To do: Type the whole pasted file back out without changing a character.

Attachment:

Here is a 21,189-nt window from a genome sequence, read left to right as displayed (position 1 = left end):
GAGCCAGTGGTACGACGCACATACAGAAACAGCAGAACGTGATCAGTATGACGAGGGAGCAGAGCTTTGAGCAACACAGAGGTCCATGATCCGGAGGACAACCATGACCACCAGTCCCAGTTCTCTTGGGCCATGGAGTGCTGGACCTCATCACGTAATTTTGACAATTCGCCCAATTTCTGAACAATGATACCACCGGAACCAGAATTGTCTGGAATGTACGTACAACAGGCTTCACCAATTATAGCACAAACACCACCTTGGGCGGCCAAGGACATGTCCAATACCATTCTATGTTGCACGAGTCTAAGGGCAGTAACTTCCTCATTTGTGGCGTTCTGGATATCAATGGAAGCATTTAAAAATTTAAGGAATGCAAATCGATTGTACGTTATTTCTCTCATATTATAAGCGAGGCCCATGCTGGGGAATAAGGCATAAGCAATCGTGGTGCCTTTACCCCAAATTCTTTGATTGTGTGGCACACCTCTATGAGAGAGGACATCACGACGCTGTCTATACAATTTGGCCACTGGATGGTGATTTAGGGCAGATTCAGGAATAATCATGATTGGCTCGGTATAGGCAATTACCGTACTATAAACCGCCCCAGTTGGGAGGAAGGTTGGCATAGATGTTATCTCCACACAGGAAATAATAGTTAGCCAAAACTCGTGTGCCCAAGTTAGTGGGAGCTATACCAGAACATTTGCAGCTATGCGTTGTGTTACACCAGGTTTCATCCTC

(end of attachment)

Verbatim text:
Here is a 21,189-nt window from a genome sequence, read left to right as displayed (position 1 = left end):
GAGCCAGTGGTACGACGCACATACAGAAACAGCAGAACGTGATCAGTATGACGAGGGAGCAGAGCTTTGAGCAACACAGAGGTCCATGATCCGGAGGACAACCATGACCACCAGTCCCAGTTCTCTTGGGCCATGGAGTGCTGGACCTCATCACGTAATTTTGACAATTCGCCCAATTTCTGAACAATGATACCACCGGAACCAGAATTGTCTGGAATGTACGTACAACAGGCTTCACCAATTATAGCACAAACACCACCTTGGGCGGCCAAGGACATGTCCAATACCATTCTATGTTGCACGAGTCTAAGGGCAGTAACTTCCTCATTTGTGGCGTTCTGGATATCAATGGAAGCATTTAAAAATTTAAGGAATGCAAATCGATTGTACGTTATTTCTCTCATATTATAAGCGAGGCCCATGCTGGGGAATAAGGCATAAGCAATCGTGGTGCCTTTACCCCAAATTCTTTGATTGTGTGGCACACCTCTATGAGAGAGGACATCACGACGCTGTCTATACAATTTGGCCACTGGATGGTGATTTAGGGCAGATTCAGGAATAATCATGATTGGCTCGGTATAGGCAATTACCGTACTATAAACCGCCCCAGTTGGGAGGAAGGTTGGCATAGATGTTATCTCCACACAGGAAATAATAGTTAGCCAAAACTCGTGTGCCCAAGTTAGTGGGAGCTATACCAGAACATTTGCAGCTATGCGTTGTGTTACACCAGGTTTCATCCTC